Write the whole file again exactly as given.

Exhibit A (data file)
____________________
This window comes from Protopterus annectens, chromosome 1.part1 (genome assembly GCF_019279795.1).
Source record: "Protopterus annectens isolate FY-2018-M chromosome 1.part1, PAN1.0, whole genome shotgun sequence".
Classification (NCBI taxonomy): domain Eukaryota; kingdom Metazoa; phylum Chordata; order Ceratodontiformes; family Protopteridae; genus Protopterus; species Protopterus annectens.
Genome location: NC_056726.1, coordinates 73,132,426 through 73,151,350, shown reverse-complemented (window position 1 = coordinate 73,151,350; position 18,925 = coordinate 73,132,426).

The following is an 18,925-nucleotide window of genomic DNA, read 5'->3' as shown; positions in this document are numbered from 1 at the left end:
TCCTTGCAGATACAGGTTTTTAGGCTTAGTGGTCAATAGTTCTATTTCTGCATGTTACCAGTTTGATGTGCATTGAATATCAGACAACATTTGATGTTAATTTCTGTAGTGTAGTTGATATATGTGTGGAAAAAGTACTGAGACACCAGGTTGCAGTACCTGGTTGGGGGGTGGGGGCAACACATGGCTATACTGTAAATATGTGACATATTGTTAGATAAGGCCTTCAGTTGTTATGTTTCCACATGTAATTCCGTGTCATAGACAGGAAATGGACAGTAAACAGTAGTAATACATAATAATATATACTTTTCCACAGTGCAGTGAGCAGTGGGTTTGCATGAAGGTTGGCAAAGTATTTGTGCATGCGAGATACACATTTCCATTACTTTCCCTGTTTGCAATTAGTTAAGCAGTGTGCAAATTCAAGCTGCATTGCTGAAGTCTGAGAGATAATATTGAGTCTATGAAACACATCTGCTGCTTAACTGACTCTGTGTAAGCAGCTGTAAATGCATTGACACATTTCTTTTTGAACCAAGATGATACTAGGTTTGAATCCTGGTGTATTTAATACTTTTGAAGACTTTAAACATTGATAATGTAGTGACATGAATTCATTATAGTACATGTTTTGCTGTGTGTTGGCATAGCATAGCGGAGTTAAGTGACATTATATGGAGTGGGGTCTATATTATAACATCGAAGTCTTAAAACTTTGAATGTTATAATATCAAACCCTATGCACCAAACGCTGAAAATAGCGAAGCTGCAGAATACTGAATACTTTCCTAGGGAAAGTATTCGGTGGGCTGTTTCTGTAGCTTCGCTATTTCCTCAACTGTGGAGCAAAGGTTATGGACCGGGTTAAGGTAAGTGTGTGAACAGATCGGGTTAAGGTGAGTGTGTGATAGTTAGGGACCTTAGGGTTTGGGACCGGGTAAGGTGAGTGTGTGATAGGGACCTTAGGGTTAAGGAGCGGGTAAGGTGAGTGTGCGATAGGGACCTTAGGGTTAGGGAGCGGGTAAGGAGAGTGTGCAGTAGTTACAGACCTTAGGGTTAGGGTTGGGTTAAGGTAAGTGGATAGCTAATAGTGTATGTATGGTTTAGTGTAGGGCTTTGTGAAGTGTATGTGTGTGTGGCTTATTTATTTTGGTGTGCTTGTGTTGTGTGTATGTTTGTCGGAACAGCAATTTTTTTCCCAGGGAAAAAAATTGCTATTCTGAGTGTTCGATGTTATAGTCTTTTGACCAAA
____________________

This window comes from Protopterus annectens, chromosome 1.part1 (genome assembly GCF_019279795.1).
Source record: "Protopterus annectens isolate FY-2018-M chromosome 1.part1, PAN1.0, whole genome shotgun sequence".
Classification (NCBI taxonomy): domain Eukaryota; kingdom Metazoa; phylum Chordata; order Ceratodontiformes; family Protopteridae; genus Protopterus; species Protopterus annectens.
Genome location: NC_056726.1, coordinates 73,132,426 through 73,151,350, shown reverse-complemented (window position 1 = coordinate 73,151,350; position 18,925 = coordinate 73,132,426).

The following is an 18,925-nucleotide window of genomic DNA, read 5'->3' as shown; positions in this document are numbered from 1 at the left end:
TCCTTGCAGATACAGGTTTTTAGGCTTAGTGGTCAATAGTTCTATTTCTGCATGTTACCAGTTTGATGTGCATTGAATATCAGACAACATTTGATGTTAATTTCTGTAGTGTAGTTGATATATGTGTGGAAAAAGTACTGAGACACCAGGTTGCAGTACCTGGTTGGGGGGTGGGGGCAACACATGGCTATACTGTAAATATGTGACATATTGTTAGATAAGGCCTTCAGTTGTTATGTTTCCACATGTAATTCCGTGTCATAGACAGGAAATGGACAGTAAACAGTAGTAATACATAATAATATATACTTTTCCACAGTGCAGTGAGCAGTGGGTTTGCATGAAGGTTGGCAAAGTATTTGTGCATGCGAGATACACATTTCCATTACTTTCCCTGTTTGCAATTAGTTAAGCAGTGTGCAAATTCAAGCTGCATTGCTGAAGTCTGAGAGATAATATTGAGTCTATGAAACACATCTGCTGCTTAACTGACTCTGTGTAAGCAGCTGTAAATGCATTGACACATTTCTTTTTGAACCAAGATGATACTAGGTTTGAATCCTGGTGTATTTAATACTTTTGAAGACTTTAAACATTGATAATGTAGTGACATGAATTCATTATAGTACATGTTTTGCTGTGTGTTGGCATAGCATAGCGGAGTTAAGTGACATTATATGGAGTGGGGTCTATATTATAACATCGAAGTCTTAAAACTTTGAATGTTATAATATCAAACCCTATGCACCAAACGCTGAAAATAGCGAAGCTGCAGAATACTGAATACTTTCCTAGGGAAAGTATTCGGTGGGCTGTTTCTGTAGCTTCGCTATTTCCTCAACTGTGGAGCAAAGGTTATGGACCGGGTTAAGGTAAGTGTGTGAACAGATCGGGTTAAGGTGAGTGTGTGATAGTTAGGGACCTTAGGGTTTGGGACCGGGTAAGGTGAGTGTGTGATAGGGACCTTAGGGTTAAGGAGCGGGTAAGGTGAGTGTGCGATAGGGACCTTAGGGTTAGGGAGCGGGTAAGGAGAGTGTGCAGTAGTTACAGACCTTAGGGTTAGGGTTGGGTTAAGGTAAGTGGATAGCTAATAGTGTATGTATGGTTTAGTGTAGGGCTTTGTGAAGTGTATGTGTGTGTGGCTTATTTATTTTGGTGTGCTTGTGTTGTGTGTATGTTTGTCGGAACAGCAATTTTTTTCCCAGGGAAAAAAATTGCTATTCTGAGTGTTCGATGTTATAGTCTTTTGACCAAA